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Spring 2003

Spring 2003

Spring 2003
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Course Description

This course will focus on designing software that is flexible, extensible, correct and robust. Object-oriented techniques, including design patterns, will be emphasized. Development techniques such as extreme programming will be explored. The programming assigments will include large group projects. C# and the Microsoft .NET Framework will be used as the development language.  No prior knowledge of C# or .NET is required however.   This course is designed to emphasize and recreate design and programming situations encountered in the "real world". This course will stress individual/group research and exploration of many topics. Prerequisite: Comp212

This class will be run "seminar" style, where the students will be responsible for both researching as well as presenting the class materials.  There will be minimal lecturing by the instructor.

Class web site:

Course Objectives

The main objective of this course is to learn techniques of designing software that is scalable to large industrial sizes.     This will involve learning new language and infrastructure designed for use in such projects (C# and .NET) and architectural  techniques such a design patterns.   Perhaps as importantly, in this course, the student will learn how to gather, assimilate and disseminate new information that affects the progress and implementation of a project.   One very important aspect will be learning how to work in teams and groups of teams.   This will include learning to modularizing a project , team coding, creating API's, and maintaining code and informational coherency within the group.  We will also learn how to use modern software developement tools such as RAD IDE's and CASE tools.

Class hours

Monday, Wednesday 1:00 PM - 1:50 PM in Symonds II laboratory

Friday 1:00 PM - 1:50 PM in DH 1075  +  5:00 PM - 6:00 PM in Symonds II


Instructor:  Stephen Wong  
E-mail: swong at
Office: DH 3102 
Office hours: see web page (

Course Assistant/Grader: Sumit Mittal
E-mail: mittal at



Erich Gamma, Richard Helm, Ralph Johnson, and John Vlissides, Design Patterns, Elements of Reusable Object-Oriented Software, Addison Wesley, 1995.   ISBN 0201633612.  The bible of design patterns, a must-have for anyone serious about object oriented programming.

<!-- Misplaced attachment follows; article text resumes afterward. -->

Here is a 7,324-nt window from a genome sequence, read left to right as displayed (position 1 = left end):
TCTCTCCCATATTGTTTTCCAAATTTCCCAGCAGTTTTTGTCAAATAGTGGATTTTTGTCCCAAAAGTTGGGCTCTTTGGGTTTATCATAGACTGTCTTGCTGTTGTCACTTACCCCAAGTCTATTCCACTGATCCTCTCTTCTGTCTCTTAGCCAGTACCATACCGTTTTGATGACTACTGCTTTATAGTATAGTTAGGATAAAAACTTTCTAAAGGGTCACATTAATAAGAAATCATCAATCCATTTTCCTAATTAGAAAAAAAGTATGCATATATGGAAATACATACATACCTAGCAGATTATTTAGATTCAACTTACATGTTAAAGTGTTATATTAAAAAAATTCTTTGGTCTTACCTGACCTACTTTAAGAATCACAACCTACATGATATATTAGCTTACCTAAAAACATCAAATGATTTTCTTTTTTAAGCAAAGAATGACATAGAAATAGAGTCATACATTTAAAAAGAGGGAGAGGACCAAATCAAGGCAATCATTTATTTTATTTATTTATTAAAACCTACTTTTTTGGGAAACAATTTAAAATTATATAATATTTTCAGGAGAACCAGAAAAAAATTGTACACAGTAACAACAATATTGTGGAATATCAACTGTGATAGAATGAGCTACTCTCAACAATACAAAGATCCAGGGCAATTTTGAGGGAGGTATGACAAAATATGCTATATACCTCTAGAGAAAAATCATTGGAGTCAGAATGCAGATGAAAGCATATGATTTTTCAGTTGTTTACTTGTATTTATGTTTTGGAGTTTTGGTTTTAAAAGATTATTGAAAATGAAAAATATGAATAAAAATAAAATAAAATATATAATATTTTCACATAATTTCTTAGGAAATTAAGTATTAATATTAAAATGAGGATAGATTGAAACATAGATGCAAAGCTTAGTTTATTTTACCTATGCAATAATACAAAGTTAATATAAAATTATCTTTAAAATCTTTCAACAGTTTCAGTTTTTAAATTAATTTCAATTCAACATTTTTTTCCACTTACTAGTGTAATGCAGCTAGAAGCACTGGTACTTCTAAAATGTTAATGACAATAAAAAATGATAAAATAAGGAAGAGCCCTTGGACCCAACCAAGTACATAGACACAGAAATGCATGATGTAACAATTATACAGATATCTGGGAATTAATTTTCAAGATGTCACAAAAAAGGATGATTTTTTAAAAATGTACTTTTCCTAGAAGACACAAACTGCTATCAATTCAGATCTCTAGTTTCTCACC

Martin Fowler and Kendal Scott, UML Distilled: A Brief Guide to the Standard Object Modeling Language, 2nd ed., Addison Wesley, 1999.  ISBN 020165783X.  Useful for learning how to fully use UML diagrams.



Kent Beck, eXtreme Programming eXplained, Embrace Change, Addison-Wesley, ISBN: 0201616416.    The definitive reference by the developer of XP.
Martin Fowler,Kent Beck, John Brant,William Opdyke, Don Roberts, Refactoring: Improving the Design of Existing Code, Addison-Wesley, ISBN: 0201485672.   The definitive book on refactoring.


This is a project course designed to teach about software engineering, so the class grade will determined on a combination of project milestones and journals.

Project Milestones

    • Each student will be responsible for at least one milestone that comes due every two weeks.
    • 100% score will be awarded for a completed milestone.    Incomplete milestones will be assigned a score commensurate with their completeness level and the importance of the milestone.


    • Each student will be turn in a journal entry each Friday.
    • Each journal entry must cover the following issues 
      • Status of the student's milestones -- be specific and complete!
        • Gains made 
        • Obstacles encountered
        • Solutions proposed
      • Analysis of development process
        • What seems to be working  -- why?
        • What seems to not be working -- why?
        • Proposals for change
          • Must propose something, no matter how small.
          • What is proposal designed to fix/change?
    • Journals must be in MS Word format with imbedded graphics if needed.
    • Journals will be posted and all students are responsible for reading all journal entries.
    • File naming convention:  [login]JXX.doc   where XX is the two-digit journal number.
    • General dropoff location: [link removed] (On campus only!   Hit "Refresh/Reload" if "Page not found" error appears.) 

Final Project

At the end of the semester the final project will be assigned a score that will be applied equally to all students.



100% class attendance is absolutely mandatory.  

Grading (subject to change)

Journals: 45%
Milestones: 45%
Final Project:  10%